Wait, think things over, let the idea cook, so to speak. Give yourself the needed time to go over various concepts, to distil and solidify the final image in your mind before you embark on the photo trip. This prevents you from wasting time in the field, from forgetting a lens or a piece of gear that you could use to really enhance the image. Who knows, you may even decide that the idea is not worthwhile after all — or better yet, you may decide two or three days after you developed the idea that you know of a few things that can take the image you intend to make from good to amazing.


2. Take the Photo, then Wait Some More

Once you’ve actually taken the image, now is a great time to wait for a little while longer. Go ahead and load the image on your computer. Do some basic processing like exposure correction or color correction. Then, let the image sit for a few days or a week before you delve into serious post processing.

Why? Because this process allows you to do two things. First, you’ll have a little bit of time to forget about the image, which means that you can sit down and look at it with a fresh perspective later on. This is important because as artists, we tend to get attached to our ideas. It is hard to be appropriately critical of an image when it is fresh and we are still in love with everything about the concept. So, let it sit, then come back to reevaluate.

The second reason to wait before post processing is that this gives you some time to come up with additional ideas for things you can do in post. Perhaps you originally decided that you were going to create an HDR image, but after a few days of the idea percolating, you decide that the image might really be better off as black and white. Who knows, you may even realize that you could have taken the photo slightly differently, so you end up heading back out to your subject material and starting over. Whatever the case may be, allow yourself the time to have these thoughts.


3. Print the Photo and Live with It

The last step of this process comes with the completion of the photograph. Once the post processing is done, once all of the ideation is over with, when everything is complete, print the image, then display it somewhere prominently where you can observe it daily over the next few weeks. It doesn’t necessarily have to hang on a wall but put it somewhere where you will see the image day in and day out.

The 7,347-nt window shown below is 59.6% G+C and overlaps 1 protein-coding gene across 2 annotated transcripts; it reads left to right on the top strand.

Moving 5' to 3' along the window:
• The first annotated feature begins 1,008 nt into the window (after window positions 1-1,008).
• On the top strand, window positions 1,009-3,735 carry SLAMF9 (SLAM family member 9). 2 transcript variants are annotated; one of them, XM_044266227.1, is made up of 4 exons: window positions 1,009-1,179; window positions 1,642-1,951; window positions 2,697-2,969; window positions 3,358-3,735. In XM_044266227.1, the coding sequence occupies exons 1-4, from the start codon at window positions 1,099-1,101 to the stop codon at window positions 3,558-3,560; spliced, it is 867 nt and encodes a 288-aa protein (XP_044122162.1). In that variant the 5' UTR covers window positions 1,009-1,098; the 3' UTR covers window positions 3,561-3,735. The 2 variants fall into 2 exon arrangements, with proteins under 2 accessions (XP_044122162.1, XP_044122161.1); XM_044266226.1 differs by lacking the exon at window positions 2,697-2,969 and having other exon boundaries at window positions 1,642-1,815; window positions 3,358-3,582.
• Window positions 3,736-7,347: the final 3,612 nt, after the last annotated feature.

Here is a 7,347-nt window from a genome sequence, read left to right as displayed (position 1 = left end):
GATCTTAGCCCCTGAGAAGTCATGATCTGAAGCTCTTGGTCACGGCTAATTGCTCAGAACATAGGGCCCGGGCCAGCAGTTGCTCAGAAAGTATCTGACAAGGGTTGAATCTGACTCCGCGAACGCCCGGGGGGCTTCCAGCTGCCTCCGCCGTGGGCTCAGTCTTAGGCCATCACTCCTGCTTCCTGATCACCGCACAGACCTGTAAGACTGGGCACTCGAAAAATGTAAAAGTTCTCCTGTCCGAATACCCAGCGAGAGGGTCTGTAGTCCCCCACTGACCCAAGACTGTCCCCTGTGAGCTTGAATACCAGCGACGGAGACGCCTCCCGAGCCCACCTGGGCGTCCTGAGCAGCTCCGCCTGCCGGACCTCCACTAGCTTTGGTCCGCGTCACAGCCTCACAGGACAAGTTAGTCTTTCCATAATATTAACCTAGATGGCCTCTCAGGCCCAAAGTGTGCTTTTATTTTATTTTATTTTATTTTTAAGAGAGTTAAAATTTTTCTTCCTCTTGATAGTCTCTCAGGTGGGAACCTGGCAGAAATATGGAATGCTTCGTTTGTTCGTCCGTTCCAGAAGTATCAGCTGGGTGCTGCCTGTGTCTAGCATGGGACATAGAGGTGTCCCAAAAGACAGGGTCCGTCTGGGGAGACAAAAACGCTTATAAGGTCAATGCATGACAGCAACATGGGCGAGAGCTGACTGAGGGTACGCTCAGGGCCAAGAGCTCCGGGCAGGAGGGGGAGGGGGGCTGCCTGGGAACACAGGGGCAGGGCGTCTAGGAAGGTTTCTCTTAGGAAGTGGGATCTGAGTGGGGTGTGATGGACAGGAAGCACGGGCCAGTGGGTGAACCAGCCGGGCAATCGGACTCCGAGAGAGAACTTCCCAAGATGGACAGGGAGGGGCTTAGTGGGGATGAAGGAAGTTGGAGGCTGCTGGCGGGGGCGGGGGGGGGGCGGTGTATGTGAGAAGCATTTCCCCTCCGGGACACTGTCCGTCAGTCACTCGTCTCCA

I even make the image my desktop background on my computer for a while. This saves printing costs and I still get to see it and think about it each day when I use my computer.

The important part of this is to get to know the image more intimately. Understand its strengths and weaknesses. Think about all of the things you could have done differently, things that might improve the image. Make mental notes of what can be done to make it better. If you have any of these kinds of ideas, act on them. Take a new photo or go back to Photoshop and process the image differently. Give it a different crop or whatever you think it needs, just so long as you have taken the time to look at the print or finished digital image and truly learn what it is that you need to do to refine the concept.

And, be aware that sometimes, you will find nothing to change. Sometimes, no ideas come to mind about how you can improve upon what you have done. That is fine — the important part is that you’ve taken the time to be introspective about the image and perhaps you can take whatever lessons you’ve learned and apply them to other photographs in the future.

Photography is largely a waiting game — waiting for the idea, waiting in the thick of the action until you get the shot, waiting until you are ready to call the image complete. Don’t rely on spontaneity to make things click into place. Instead, be prepared to wait, and be prepared to think long and hard while you wait.

Will MoneymakerWill Moneymaker


(Will Moneymaker Photography) art artist fine art photography introspection spontaneity thinking waiting https://www.willmoneymaker.com/blog/2017/7/why-spontaneity-doesnt-work Wed, 26 Jul 2017 11:00:00 GMT
Overcoming Assumptions https://www.willmoneymaker.com/blog/2017/7/overcoming-assumptions Overcoming AssumptionsOvercoming Assumptions
Photography isn’t all fun and games. Sometimes there are things that we find annoying. Chief among them? Assumptions. There is something about creative professions — photography, writing, painting and so on — that allows people to jump to conclusions about what it is that you do. If you tell someone that you are an insurance agent, that you work in a factory or that you are an E.R. doctor, people understand almost immediately what it is you do.